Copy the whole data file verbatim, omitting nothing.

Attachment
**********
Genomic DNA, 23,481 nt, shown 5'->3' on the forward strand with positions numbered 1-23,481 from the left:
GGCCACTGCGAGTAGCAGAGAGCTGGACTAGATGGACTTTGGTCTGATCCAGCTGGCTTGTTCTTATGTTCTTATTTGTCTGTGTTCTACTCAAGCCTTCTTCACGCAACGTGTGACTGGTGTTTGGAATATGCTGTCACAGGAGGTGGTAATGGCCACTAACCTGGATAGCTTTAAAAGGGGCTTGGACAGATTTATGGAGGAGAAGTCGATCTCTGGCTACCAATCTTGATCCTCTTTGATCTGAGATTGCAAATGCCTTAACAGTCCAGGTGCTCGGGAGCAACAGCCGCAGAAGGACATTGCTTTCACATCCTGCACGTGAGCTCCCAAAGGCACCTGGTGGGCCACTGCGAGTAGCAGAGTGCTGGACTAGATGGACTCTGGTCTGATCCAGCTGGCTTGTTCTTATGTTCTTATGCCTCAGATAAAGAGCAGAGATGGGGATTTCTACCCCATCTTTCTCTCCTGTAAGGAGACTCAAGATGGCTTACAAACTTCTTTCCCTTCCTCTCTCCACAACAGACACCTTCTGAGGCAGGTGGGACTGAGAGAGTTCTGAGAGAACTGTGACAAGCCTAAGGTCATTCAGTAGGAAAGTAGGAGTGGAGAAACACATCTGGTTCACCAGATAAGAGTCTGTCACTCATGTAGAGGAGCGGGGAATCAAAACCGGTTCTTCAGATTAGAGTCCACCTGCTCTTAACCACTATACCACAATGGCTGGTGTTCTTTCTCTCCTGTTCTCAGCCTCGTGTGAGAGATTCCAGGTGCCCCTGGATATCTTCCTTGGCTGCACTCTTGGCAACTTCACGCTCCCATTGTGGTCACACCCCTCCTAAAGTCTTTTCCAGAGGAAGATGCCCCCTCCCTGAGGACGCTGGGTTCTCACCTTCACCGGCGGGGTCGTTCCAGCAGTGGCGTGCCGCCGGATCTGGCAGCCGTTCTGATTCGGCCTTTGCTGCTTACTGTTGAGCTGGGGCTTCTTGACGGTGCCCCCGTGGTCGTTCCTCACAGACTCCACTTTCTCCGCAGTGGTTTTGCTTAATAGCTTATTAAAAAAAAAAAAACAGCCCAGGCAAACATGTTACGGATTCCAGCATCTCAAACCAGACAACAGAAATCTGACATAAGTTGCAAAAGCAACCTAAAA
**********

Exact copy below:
Genomic DNA, 23,481 nt, shown 5'->3' on the forward strand with positions numbered 1-23,481 from the left:
GGCCACTGCGAGTAGCAGAGAGCTGGACTAGATGGACTTTGGTCTGATCCAGCTGGCTTGTTCTTATGTTCTTATTTGTCTGTGTTCTACTCAAGCCTTCTTCACGCAACGTGTGACTGGTGTTTGGAATATGCTGTCACAGGAGGTGGTAATGGCCACTAACCTGGATAGCTTTAAAAGGGGCTTGGACAGATTTATGGAGGAGAAGTCGATCTCTGGCTACCAATCTTGATCCTCTTTGATCTGAGATTGCAAATGCCTTAACAGTCCAGGTGCTCGGGAGCAACAGCCGCAGAAGGACATTGCTTTCACATCCTGCACGTGAGCTCCCAAAGGCACCTGGTGGGCCACTGCGAGTAGCAGAGTGCTGGACTAGATGGACTCTGGTCTGATCCAGCTGGCTTGTTCTTATGTTCTTATGCCTCAGATAAAGAGCAGAGATGGGGATTTCTACCCCATCTTTCTCTCCTGTAAGGAGACTCAAGATGGCTTACAAACTTCTTTCCCTTCCTCTCTCCACAACAGACACCTTCTGAGGCAGGTGGGACTGAGAGAGTTCTGAGAGAACTGTGACAAGCCTAAGGTCATTCAGTAGGAAAGTAGGAGTGGAGAAACACATCTGGTTCACCAGATAAGAGTCTGTCACTCATGTAGAGGAGCGGGGAATCAAAACCGGTTCTTCAGATTAGAGTCCACCTGCTCTTAACCACTATACCACAATGGCTGGTGTTCTTTCTCTCCTGTTCTCAGCCTCGTGTGAGAGATTCCAGGTGCCCCTGGATATCTTCCTTGGCTGCACTCTTGGCAACTTCACGCTCCCATTGTGGTCACACCCCTCCTAAAGTCTTTTCCAGAGGAAGATGCCCCCTCCCTGAGGACGCTGGGTTCTCACCTTCACCGGCGGGGTCGTTCCAGCAGTGGCGTGCCGCCGGATCTGGCAGCCGTTCTGATTCGGCCTTTGCTGCTTACTGTTGAGCTGGGGCTTCTTGACGGTGCCCCCGTGGTCGTTCCTCACAGACTCCACTTTCTCCGCAGTGGTTTTGCTTAATAGCTTATTAAAAAAAAAAAAACAGCCCAGGCAAACATGTTACGGATTCCAGCATCTCAAACCAGACAACAGAAATCTGACATAAGTTGCAAAAGCAACCTAAAA